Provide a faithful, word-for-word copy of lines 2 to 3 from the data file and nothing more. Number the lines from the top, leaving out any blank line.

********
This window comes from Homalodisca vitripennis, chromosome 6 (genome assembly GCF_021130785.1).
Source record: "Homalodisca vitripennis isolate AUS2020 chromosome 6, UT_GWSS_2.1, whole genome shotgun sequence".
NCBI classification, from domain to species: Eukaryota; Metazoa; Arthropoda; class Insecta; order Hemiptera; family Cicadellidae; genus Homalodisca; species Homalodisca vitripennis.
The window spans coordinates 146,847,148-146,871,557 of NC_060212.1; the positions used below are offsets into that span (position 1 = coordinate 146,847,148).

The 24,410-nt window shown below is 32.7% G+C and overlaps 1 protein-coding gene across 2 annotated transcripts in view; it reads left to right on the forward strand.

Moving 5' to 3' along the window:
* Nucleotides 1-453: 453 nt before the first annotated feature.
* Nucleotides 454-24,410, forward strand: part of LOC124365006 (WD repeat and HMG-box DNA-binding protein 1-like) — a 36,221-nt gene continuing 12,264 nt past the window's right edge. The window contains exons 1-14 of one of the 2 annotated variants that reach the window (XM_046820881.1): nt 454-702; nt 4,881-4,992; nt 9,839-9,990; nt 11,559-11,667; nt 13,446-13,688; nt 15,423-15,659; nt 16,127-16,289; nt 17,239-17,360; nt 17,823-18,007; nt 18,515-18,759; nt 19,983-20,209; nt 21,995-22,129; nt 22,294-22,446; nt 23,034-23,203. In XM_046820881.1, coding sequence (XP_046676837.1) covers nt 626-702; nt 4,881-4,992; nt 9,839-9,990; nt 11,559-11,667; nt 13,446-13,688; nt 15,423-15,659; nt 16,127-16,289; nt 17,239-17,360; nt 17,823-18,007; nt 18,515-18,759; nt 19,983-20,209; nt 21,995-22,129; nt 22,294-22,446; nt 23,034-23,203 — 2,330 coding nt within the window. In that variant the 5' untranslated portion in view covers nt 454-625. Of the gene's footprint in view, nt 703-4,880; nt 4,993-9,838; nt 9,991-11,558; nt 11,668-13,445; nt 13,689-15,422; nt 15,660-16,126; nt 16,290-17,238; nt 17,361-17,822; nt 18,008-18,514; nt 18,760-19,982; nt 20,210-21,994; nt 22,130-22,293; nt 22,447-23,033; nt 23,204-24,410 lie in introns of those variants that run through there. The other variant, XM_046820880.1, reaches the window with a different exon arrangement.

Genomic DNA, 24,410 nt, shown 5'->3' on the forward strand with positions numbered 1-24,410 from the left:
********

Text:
Source record: "Homalodisca vitripennis isolate AUS2020 chromosome 6, UT_GWSS_2.1, whole genome shotgun sequence".
NCBI classification, from domain to species: Eukaryota; Metazoa; Arthropoda; class Insecta; order Hemiptera; family Cicadellidae; genus Homalodisca; species Homalodisca vitripennis.